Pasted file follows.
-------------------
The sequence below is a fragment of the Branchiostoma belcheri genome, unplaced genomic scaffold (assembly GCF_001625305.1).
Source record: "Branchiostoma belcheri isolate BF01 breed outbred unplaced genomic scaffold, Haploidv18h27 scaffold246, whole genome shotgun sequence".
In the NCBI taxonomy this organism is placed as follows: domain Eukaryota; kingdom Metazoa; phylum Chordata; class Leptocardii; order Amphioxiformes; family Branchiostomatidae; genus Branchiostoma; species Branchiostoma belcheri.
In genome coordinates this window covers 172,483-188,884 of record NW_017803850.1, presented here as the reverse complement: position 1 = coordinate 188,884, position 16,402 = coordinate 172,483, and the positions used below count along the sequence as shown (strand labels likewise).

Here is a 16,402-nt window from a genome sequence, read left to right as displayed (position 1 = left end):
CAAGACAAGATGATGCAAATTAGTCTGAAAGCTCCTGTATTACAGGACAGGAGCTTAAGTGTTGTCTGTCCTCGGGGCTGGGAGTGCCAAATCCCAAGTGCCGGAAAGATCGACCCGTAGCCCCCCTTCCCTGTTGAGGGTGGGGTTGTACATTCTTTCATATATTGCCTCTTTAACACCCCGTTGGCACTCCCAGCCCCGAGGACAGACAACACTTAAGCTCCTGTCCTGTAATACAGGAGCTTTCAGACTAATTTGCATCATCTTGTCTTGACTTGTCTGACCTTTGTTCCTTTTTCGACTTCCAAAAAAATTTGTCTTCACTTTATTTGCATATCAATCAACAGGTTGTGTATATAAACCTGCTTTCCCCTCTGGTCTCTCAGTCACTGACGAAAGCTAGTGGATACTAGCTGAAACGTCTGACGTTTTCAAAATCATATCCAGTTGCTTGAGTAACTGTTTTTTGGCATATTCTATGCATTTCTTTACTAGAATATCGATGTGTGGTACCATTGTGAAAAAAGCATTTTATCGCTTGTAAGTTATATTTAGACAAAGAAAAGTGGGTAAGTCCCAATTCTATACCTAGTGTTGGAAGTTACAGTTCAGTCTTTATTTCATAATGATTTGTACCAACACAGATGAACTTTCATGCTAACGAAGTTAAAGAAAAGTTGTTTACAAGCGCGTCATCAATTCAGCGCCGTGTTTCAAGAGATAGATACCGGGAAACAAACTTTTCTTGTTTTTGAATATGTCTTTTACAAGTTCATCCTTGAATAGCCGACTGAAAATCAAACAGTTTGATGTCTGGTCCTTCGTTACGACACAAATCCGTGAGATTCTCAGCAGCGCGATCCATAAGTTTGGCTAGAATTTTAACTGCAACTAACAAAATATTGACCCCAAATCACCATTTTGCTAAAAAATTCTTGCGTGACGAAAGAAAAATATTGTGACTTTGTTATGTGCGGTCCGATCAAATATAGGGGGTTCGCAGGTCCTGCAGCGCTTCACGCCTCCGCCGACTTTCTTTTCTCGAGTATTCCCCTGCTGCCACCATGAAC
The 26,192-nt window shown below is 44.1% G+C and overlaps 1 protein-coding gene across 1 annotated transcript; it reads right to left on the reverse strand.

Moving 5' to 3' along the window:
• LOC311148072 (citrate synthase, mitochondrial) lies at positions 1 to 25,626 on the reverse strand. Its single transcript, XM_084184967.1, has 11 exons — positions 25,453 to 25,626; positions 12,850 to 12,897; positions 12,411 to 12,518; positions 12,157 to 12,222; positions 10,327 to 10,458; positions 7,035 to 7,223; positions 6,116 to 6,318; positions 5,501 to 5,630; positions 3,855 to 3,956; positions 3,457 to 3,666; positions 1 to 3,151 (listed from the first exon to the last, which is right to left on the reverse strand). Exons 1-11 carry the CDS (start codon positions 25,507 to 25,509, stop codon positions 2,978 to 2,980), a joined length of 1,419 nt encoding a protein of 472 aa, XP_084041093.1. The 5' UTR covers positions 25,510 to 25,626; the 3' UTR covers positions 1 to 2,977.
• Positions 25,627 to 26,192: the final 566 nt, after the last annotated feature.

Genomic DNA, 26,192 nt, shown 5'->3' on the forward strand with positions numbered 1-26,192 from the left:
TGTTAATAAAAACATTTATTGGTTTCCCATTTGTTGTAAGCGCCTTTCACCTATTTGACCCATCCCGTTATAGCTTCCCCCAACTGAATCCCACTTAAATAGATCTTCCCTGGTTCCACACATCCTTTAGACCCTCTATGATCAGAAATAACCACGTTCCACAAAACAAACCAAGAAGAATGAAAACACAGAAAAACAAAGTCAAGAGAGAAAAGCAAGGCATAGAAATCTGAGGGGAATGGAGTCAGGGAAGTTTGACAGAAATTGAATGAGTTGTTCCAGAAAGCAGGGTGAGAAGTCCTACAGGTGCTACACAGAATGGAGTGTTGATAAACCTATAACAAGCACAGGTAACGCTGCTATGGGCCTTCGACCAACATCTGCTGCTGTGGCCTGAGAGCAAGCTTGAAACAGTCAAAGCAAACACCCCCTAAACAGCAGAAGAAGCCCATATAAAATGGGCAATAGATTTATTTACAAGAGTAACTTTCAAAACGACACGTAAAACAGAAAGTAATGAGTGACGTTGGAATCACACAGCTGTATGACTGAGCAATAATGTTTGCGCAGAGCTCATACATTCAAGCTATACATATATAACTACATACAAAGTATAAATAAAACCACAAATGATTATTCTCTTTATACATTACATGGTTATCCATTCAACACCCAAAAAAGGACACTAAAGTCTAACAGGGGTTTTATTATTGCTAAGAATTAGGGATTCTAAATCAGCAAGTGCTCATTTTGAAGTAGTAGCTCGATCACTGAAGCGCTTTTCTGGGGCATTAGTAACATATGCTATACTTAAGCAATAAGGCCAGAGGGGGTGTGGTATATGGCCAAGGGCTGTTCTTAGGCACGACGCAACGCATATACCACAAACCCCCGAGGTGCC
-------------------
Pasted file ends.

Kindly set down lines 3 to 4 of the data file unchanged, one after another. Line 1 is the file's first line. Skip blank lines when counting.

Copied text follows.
In the NCBI taxonomy this organism is placed as follows: domain Eukaryota; kingdom Metazoa; phylum Chordata; class Leptocardii; order Amphioxiformes; family Branchiostomatidae; genus Branchiostoma; species Branchiostoma belcheri.
In genome coordinates this window covers 172,483-188,884 of record NW_017803850.1, presented here as the reverse complement: position 1 = coordinate 188,884, position 16,402 = coordinate 172,483, and the positions used below count along the sequence as shown (strand labels likewise).